Stargrove, the elder, is accompanied by Carruthers and a disposable third guy. Hey, that Carruthers looks just like Gene Simmons in a really bad red wig and beard…ooops, more on that later. Naturally, Carruthers turns on Stargrove and disposable guy and, even more naturally, disposable guy ends up being disposed of.  Stargrove is shot and captured and Ragner demands to know where the disk is.  Stargrove responds by blowing up some of his men, before getting blown away himself by Ragner.  If you listen real carefully on the soundtrack here, you can hear Lazenby cashing his check for his 5 minutes of screen time.  Cut to the standard funeral bit complete with a mysterious woman (Vanity) graveside.  On the way home, Stargrove, the junior, is informed that his father has left him a farm out in the mountains.

Heading out to check out his new digs, Stargrove sees the mysterious woman tending to a horse on his farm.  Before he can collect his rent, she is attacked by a couple of Ragner’s goons.  To show how tough she is, she tells one guy to “eat shit” and then forces his head into a pile of horseshit.  Ah, I love a woman who takes things too literally.  Good thing she didn’t yell “fuck you” to him.  After she disposes of these guys, she introduces herself as Deeja Deering, an associate of Stargrove’s father.  She doesn’t want this frail kid getting wrapped up in this espionage business that involves the organization Stargrove’s father worked for and her new contact…Carruthers.  *insert dramatic music cue here*  James Bond, Jr. follows Deeja to a club in downtown L.A. called Incinerator, where they let the patrons ride their motorcycles up to bar to get a beer and can of oil.  Yes, really.  You know it is a rough place as the song “Fire up the Night” blasting on the soundtrack features the lyric: “We…don’t…give…a HUFF ABOUT YOU!”  Oh man, they don’t give huffs?  Buncha stone cold killers up in here.  Anyway, within minutes of his arrival, Lance gets treated to a performance by the venue’s resident artist – the one and only, Velvet Von Ragner!  In what truly had to have been Gene Simmons’ lowest point (before doing a reality show) he croons, “It takes a man like me to be a woman like me” while decked out in a glitzy headdress and outfit that even Cher would say is too gawdy.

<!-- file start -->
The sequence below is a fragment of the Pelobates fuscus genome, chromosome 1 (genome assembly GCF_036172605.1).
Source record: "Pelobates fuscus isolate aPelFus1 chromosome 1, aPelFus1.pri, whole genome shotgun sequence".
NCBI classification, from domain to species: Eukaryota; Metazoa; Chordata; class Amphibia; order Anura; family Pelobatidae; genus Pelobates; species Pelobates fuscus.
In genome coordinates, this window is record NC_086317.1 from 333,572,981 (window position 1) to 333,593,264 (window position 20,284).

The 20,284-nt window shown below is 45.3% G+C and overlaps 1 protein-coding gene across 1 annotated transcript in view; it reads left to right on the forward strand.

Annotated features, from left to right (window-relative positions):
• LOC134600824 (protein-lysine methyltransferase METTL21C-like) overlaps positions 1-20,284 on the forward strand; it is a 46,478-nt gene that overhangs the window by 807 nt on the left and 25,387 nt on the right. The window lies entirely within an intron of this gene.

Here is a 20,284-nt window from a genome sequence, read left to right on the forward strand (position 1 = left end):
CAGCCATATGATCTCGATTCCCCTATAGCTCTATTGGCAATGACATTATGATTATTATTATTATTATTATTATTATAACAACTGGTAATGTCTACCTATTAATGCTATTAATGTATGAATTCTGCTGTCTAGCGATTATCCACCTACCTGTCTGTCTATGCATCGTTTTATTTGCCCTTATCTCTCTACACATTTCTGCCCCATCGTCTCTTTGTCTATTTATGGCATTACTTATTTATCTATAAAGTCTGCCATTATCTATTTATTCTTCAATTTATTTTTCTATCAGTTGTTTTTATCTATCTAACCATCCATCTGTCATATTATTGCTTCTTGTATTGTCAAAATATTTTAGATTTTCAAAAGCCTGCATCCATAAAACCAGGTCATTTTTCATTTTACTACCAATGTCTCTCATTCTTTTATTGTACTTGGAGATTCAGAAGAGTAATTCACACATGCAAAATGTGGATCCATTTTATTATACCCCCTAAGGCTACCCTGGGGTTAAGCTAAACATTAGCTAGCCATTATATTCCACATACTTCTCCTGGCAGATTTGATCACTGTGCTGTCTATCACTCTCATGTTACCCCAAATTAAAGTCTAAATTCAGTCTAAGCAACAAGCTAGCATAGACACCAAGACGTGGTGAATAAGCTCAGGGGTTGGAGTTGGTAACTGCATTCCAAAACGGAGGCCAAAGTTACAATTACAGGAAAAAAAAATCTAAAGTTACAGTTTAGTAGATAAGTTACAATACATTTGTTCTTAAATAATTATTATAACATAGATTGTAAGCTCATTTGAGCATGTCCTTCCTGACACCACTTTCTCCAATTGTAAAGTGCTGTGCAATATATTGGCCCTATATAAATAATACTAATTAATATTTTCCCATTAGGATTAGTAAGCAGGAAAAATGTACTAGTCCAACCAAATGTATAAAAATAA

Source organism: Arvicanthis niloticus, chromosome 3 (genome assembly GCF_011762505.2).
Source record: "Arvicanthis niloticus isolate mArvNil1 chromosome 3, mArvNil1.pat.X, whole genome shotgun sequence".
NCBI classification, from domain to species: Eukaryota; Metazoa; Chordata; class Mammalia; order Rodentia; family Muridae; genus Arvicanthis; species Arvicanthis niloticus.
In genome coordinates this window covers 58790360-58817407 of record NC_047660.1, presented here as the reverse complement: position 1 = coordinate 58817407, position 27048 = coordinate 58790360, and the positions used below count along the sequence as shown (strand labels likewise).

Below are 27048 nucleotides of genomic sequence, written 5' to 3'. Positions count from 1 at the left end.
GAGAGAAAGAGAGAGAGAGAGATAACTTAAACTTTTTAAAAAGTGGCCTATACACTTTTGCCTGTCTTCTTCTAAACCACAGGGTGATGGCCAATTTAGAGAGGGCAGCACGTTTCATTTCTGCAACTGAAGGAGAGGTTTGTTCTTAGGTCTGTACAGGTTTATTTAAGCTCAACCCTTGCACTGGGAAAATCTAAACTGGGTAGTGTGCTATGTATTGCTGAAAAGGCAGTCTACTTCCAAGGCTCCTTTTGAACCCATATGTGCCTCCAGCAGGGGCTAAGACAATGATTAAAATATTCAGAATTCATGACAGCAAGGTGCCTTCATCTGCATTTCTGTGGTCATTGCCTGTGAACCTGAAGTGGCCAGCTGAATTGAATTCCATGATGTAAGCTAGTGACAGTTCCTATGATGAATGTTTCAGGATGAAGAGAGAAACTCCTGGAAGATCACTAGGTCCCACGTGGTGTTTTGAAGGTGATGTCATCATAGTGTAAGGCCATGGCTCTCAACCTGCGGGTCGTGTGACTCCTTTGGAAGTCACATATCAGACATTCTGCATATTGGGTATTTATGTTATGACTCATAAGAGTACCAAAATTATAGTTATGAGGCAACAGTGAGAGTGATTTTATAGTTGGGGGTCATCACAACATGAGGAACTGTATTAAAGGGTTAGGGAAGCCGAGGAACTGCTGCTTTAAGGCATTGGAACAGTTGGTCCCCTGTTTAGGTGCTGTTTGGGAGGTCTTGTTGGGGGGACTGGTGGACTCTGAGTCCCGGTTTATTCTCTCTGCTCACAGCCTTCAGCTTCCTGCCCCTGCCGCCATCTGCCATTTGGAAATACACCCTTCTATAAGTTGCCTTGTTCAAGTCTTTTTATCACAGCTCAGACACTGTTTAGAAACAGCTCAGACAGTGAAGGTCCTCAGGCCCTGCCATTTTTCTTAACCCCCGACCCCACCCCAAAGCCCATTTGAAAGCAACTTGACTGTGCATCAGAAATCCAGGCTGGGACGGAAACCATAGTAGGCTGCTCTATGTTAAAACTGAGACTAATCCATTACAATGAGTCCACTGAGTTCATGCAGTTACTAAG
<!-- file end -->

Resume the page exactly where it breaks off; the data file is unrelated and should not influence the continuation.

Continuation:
“You will never find a more wreteched hive of scum and villainy...hey, damn it, who let the Valley Girl in?”  


After some baddies try to kill Lance by blowing up his motorcycle at the club, he realizes he is up to his neck in this sequined-cloak and dagger business with Ranger and opts to use his certain set of skills (pommel horse, still rings, horizontal bar!) to save the day.

If you’ve made it this far, first let me congratulate you.  Second, let me say one more time, Gene Simmons in drag! Yes, if NEVER TOO YOUNG TO DIE has any place in film history, it is for the mind bending visual of the Kiss demon dolled up to the max and giving a performance dialed up to 11.  Let’s be honest: Simmons is not a good looking dude, so he makes an even uglier dudette.  Sporting a huge wig, Simmons as Ragner comes off looking like Vanessa del Rio after a hard day at work.  When Simmons cackles and bugs out his eyes, he comes off looking like Karen Black after a regular day at work.